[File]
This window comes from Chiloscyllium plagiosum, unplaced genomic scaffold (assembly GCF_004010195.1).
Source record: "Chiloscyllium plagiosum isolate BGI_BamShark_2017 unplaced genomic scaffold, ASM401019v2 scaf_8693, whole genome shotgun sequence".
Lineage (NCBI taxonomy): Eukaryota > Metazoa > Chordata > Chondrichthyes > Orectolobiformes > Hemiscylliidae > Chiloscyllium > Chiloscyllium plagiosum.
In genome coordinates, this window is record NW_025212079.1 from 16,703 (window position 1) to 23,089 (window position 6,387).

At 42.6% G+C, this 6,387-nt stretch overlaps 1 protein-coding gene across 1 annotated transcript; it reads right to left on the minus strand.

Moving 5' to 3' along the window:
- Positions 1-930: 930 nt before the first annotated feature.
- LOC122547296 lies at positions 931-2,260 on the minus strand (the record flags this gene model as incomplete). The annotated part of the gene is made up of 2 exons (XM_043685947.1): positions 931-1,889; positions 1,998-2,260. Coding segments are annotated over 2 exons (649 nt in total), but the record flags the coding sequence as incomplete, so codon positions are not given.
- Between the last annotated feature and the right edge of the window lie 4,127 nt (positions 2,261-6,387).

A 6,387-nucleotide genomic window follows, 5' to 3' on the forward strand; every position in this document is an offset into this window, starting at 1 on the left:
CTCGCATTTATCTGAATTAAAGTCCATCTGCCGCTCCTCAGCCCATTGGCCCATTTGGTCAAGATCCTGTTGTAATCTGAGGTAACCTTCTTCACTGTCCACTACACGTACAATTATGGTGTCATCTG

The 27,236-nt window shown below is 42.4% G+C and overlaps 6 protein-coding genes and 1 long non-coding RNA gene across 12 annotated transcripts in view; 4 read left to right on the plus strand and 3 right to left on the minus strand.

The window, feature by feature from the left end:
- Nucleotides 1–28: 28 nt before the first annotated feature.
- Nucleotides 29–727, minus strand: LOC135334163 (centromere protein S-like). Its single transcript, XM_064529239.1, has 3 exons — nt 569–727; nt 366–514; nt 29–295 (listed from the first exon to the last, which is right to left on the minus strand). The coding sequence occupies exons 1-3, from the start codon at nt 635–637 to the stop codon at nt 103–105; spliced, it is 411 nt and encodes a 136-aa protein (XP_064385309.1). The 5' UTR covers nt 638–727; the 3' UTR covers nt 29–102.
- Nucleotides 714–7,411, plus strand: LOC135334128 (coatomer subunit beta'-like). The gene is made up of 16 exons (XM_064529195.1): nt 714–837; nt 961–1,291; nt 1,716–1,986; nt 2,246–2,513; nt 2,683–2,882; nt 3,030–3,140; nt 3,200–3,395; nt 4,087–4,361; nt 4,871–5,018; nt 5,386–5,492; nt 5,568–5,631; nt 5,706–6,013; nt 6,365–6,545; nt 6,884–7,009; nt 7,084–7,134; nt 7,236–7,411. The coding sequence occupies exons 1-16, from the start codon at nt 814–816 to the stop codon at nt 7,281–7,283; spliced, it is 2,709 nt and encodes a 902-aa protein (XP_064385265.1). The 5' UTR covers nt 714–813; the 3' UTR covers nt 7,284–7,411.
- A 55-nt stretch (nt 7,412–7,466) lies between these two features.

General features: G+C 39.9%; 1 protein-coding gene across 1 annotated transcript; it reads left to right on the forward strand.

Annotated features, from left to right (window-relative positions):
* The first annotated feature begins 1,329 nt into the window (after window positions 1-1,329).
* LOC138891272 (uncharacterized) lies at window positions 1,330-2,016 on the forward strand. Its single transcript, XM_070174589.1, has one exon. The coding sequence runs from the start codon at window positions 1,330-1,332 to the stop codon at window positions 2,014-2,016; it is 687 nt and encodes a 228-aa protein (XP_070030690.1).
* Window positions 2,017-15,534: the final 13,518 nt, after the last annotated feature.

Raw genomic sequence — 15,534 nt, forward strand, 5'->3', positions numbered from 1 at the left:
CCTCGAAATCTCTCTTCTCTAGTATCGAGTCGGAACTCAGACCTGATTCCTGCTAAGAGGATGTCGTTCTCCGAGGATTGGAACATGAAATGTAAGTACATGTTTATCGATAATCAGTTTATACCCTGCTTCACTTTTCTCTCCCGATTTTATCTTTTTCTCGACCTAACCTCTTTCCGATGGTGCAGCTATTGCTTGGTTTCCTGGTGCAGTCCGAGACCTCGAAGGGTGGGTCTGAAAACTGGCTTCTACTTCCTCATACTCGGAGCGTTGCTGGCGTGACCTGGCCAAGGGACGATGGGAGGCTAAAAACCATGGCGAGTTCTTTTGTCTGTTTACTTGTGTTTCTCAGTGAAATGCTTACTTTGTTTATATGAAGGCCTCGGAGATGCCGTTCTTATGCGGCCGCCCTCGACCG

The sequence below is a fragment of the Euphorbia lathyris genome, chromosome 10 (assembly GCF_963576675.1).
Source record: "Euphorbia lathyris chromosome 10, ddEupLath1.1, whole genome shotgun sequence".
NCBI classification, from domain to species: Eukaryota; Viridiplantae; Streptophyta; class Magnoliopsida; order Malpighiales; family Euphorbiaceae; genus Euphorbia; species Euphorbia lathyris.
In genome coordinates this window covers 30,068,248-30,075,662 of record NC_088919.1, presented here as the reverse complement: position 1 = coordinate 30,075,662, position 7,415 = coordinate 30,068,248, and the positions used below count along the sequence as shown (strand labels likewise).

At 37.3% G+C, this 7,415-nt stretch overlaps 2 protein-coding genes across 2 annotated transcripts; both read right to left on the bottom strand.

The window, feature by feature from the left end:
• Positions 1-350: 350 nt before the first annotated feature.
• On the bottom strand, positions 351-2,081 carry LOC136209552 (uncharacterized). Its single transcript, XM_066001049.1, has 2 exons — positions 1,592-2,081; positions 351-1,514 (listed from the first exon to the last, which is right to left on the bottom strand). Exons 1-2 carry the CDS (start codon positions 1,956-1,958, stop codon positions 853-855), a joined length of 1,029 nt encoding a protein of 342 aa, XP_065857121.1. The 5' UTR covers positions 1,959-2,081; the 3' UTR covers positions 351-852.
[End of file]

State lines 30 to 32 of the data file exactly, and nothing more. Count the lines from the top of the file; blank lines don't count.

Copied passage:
The window, feature by feature from the left end:
• Positions 1-350: 350 nt before the first annotated feature.
• On the bottom strand, positions 351-2,081 carry LOC136209552 (uncharacterized). Its single transcript, XM_066001049.1, has 2 exons — positions 1,592-2,081; positions 351-1,514 (listed from the first exon to the last, which is right to left on the bottom strand). Exons 1-2 carry the CDS (start codon positions 1,956-1,958, stop codon positions 853-855), a joined length of 1,029 nt encoding a protein of 342 aa, XP_065857121.1. The 5' UTR covers positions 1,959-2,081; the 3' UTR covers positions 351-852.